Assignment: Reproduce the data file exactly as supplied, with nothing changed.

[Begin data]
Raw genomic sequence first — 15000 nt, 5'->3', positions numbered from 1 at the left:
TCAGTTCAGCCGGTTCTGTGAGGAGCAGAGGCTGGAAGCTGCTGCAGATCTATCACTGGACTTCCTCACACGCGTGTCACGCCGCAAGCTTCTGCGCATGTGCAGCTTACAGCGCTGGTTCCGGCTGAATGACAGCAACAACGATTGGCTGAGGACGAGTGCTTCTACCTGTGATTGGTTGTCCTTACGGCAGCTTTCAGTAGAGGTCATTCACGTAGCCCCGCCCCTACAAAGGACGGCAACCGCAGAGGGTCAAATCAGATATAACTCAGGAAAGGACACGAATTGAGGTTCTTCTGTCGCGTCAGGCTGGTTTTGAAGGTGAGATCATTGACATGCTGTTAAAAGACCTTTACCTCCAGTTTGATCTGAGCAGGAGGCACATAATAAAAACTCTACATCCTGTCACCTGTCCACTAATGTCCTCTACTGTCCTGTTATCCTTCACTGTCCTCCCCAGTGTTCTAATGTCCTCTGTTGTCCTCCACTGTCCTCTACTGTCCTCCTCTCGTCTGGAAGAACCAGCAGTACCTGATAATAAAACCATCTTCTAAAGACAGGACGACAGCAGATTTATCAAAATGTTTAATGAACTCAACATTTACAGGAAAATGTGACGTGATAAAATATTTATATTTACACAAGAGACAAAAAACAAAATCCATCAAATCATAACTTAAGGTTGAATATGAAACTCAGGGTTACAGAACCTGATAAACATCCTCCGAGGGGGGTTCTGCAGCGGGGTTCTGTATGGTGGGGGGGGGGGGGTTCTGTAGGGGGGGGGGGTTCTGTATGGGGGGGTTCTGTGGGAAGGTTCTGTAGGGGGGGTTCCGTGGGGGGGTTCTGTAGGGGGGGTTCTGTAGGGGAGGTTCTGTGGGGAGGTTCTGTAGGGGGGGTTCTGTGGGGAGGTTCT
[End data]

Raw genomic sequence first — 15000 nt, 5'->3', positions numbered from 1 at the left:
TCAGTTCAGCCGGTTCTGTGAGGAGCAGAGGCTGGAAGCTGCTGCAGATCTATCACTGGACTTCCTCACACGCGTGTCACGCCGCAAGCTTCTGCGCATGTGCAGCTTACAGCGCTGGTTCCGGCTGAATGACAGCAACAACGATTGGCTGAGGACGAGTGCTTCTACCTGTGATTGGTTGTCCTTACGGCAGCTTTCAGTAGAGGTCATTCACGTAGCCCCGCCCCTACAAAGGACGGCAACCGCAGAGGGTCAAATCAGATATAACTCAGGAAAGGACACGAATTGAGGTTCTTCTGTCGCGTCAGGCTGGTTTTGAAGGTGAGATCATTGACATGCTGTTAAAAGACCTTTACCTCCAGTTTGATCTGAGCAGGAGGCACATAATAAAAACTCTACATCCTGTCACCTGTCCACTAATGTCCTCTACTGTCCTGTTATCCTTCACTGTCCTCCCCAGTGTTCTAATGTCCTCTGTTGTCCTCCACTGTCCTCTACTGTCCTCCTCTCGTCTGGAAGAACCAGCAGTACCTGATAATAAAACCATCTTCTAAAGACAGGACGACAGCAGATTTATCAAAATGTTTAATGAACTCAACATTTACAGGAAAATGTGACGTGATAAAATATTTATATTTACACAAGAGACAAAAAACAAAATCCATCAAATCATAACTTAAGGTTGAATATGAAACTCAGGGTTACAGAACCTGATAAACATCCTCCGAGGGGGGTTCTGCAGCGGGGTTCTGTATGGTGGGGGGGGGGGGGTTCTGTAGGGGGGGGGGGTTCTGTATGGGGGGGTTCTGTGGGAAGGTTCTGTAGGGGGGGTTCCGTGGGGGGGTTCTGTAGGGGGGGTTCTGTAGGGGAGGTTCTGTGGGGAGGTTCTGTAGGGGGGGTTCTGTGGGGAGGTTCT